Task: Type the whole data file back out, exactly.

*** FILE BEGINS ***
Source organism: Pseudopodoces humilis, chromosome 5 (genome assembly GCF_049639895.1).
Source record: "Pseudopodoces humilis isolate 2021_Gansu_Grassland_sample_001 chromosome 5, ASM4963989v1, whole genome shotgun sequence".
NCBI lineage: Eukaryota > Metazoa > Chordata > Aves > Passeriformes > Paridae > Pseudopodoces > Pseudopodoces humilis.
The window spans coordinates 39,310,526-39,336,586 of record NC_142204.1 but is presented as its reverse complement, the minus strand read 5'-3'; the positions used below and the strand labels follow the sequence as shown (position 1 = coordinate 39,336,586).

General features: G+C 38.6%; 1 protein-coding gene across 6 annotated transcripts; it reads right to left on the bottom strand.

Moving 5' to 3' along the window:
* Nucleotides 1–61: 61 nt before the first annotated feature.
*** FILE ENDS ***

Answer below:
Source organism: Pseudopodoces humilis, chromosome 5 (genome assembly GCF_049639895.1).
Source record: "Pseudopodoces humilis isolate 2021_Gansu_Grassland_sample_001 chromosome 5, ASM4963989v1, whole genome shotgun sequence".
NCBI lineage: Eukaryota > Metazoa > Chordata > Aves > Passeriformes > Paridae > Pseudopodoces > Pseudopodoces humilis.
The window spans coordinates 39,310,526-39,336,586 of record NC_142204.1 but is presented as its reverse complement, the minus strand read 5'-3'; the positions used below and the strand labels follow the sequence as shown (position 1 = coordinate 39,336,586).

General features: G+C 38.6%; 1 protein-coding gene across 6 annotated transcripts; it reads right to left on the bottom strand.

Moving 5' to 3' along the window:
* Nucleotides 1–61: 61 nt before the first annotated feature.